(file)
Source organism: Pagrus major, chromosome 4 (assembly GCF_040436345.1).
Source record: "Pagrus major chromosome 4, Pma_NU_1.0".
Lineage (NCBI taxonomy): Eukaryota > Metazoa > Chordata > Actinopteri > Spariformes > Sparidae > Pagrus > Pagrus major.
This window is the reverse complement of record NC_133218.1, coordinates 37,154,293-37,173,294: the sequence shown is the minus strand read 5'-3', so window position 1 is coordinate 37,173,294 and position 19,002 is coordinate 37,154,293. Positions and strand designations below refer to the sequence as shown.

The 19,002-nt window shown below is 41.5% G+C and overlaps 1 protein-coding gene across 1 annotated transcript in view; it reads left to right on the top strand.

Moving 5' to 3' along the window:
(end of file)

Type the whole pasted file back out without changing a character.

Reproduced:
Source organism: Pagrus major, chromosome 4 (assembly GCF_040436345.1).
Source record: "Pagrus major chromosome 4, Pma_NU_1.0".
Lineage (NCBI taxonomy): Eukaryota > Metazoa > Chordata > Actinopteri > Spariformes > Sparidae > Pagrus > Pagrus major.
This window is the reverse complement of record NC_133218.1, coordinates 37,154,293-37,173,294: the sequence shown is the minus strand read 5'-3', so window position 1 is coordinate 37,173,294 and position 19,002 is coordinate 37,154,293. Positions and strand designations below refer to the sequence as shown.

The 19,002-nt window shown below is 41.5% G+C and overlaps 1 protein-coding gene across 1 annotated transcript in view; it reads left to right on the top strand.

Moving 5' to 3' along the window: